For the past 50 years, it has been assumed that tech innovation requires a Silicon Valley home base, but this is rapidly changing. In key urban city centers across the Unites States, we are seeing the emergence of “innovation districts” – a model that leverages local resources and talent to transform underserved areas. These innovation districts cluster and connect high-growth, high-promise start-ups, and anchor corporate and public institutions and local non-profit organizations. Furthermore, these compact, accessible, amenity-rich enclaves feature a dynamic mash-up of business incubators, accelerators and co-shared office spaces via mixed-use housing, office and retail formats. The resulting ecosystem creates a spirit of collaboration and opportunities for sharing ideas, mutual investment and open source innovation. These districts are walk-able, bike-able, and connected by mass transit and technology.
In key urban city centers across the Unites States, we are seeing the emergence of “innovation districts” – a model that leverages local resources and talent to transform underserved areas.
Now, we have a unique opportunity to add the city of Miami and the historic Park West/Overtown neighborhood to the prestigious list of destinations where these coveted innovation districts are beginning to take shape. Across the globe, different types of innovation districts are emerging. For example, well-known cities like Barcelona, Berlin, London, Medellin, Montreal, Seoul, Stockholm and Toronto are gaining prestige and recognition for their evolving districts. In the United States, districts are emerging near anchor institutions in the downtowns and midtowns of cities like Atlanta, Baltimore, Buffalo, Cambridge, Cleveland, Detroit, Houston, Philadelphia, Pittsburgh, St. Louis, and San Diego. In cities like Boston, Brooklyn, Chicago, Portland, Providence, San Francisco and Seattle, innovation districts are developing where underutilized areas are being activated. Yet another group of innovation districts is growing in traditional urban science parks like Research Triangle Park in Raleigh-Durham.
Innovation districts are a key part of the powerful new wave of local economic development. Across the US, they are growing higher-paying and more accessible jobs at a time of rising poverty and social inequality. Many are close to low- and moderate-income neighborhoods, offering expanded employment and educational opportunities for disadvantaged populations.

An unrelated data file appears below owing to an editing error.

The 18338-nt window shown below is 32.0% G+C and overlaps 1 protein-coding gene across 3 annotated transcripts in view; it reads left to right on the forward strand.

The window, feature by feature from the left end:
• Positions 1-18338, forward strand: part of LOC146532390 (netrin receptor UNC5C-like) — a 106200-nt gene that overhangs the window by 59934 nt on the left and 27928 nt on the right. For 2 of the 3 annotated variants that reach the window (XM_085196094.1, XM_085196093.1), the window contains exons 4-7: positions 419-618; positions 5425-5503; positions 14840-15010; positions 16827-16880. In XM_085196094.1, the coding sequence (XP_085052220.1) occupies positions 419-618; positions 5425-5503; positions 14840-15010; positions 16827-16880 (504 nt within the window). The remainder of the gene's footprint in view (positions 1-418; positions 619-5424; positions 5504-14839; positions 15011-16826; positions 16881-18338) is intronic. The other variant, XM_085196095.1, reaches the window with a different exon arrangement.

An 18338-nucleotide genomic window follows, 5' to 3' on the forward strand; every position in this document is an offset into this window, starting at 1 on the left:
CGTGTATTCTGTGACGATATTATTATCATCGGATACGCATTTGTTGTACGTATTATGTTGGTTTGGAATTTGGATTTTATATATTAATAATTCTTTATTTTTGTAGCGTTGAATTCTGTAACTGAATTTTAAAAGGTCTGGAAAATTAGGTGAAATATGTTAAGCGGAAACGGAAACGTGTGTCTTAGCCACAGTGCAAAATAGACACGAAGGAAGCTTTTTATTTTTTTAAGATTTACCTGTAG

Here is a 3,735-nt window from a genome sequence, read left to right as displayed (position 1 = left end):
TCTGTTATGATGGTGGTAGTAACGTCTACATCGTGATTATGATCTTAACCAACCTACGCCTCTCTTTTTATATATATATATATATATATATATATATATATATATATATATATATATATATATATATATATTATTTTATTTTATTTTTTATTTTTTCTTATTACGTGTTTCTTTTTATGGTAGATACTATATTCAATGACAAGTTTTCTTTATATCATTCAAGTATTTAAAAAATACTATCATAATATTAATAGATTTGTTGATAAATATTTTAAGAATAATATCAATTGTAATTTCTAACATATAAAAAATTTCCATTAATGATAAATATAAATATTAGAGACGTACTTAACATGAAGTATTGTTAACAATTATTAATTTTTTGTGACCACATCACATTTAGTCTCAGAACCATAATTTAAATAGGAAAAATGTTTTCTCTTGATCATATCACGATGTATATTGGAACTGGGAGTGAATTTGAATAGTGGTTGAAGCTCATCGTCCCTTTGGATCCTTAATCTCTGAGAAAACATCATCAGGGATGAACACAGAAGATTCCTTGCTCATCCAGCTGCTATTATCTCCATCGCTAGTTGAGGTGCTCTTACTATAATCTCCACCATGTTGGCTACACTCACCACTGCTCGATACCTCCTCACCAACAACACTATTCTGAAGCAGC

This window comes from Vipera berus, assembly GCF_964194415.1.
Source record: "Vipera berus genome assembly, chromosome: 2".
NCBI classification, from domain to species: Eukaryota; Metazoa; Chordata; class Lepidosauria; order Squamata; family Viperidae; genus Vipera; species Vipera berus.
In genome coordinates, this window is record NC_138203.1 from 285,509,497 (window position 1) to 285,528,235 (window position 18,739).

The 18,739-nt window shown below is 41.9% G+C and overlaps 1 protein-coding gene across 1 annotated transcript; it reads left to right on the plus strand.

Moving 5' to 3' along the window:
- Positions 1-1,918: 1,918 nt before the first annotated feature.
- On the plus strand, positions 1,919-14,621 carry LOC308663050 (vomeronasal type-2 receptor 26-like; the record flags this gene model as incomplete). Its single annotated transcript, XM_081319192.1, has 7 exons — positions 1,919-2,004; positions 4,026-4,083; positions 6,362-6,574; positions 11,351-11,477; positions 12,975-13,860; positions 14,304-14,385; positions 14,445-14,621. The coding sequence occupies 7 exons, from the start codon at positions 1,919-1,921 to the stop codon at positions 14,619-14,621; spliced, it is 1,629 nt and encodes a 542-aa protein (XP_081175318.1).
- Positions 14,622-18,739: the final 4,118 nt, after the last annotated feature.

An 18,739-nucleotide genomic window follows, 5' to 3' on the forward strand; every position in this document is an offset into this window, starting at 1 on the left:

They also are strong engines for sustainable development since they embrace residential and employment density via the strategic use of transit, historic buildings, traditional street grids, and existing infrastructure.
They help cities raise revenues through increased economic activity, rising housing values and increased demand for goods and services. Increased revenues can then be used to make necessary investments in infrastructure, public safety, affordable housing, local schools, and other necessary services.
The rise of innovation districts across the US and the globe is aligned with the current disruptive dynamics such as crowd-sourced, entrepreneurial, and networked activity that create wealth creation. They also intensify the essence of cities, as they bring together highly talented, driven people in what urban historian Sir Peter Hall calls a “dynamic process of innovation, imitation, and improvement.” The Miami Innovation District represents the future of Park West/Overtown and the city of Miami and a powerful engine to creating a stronger, more sustainable and more inclusive, thriving local economy.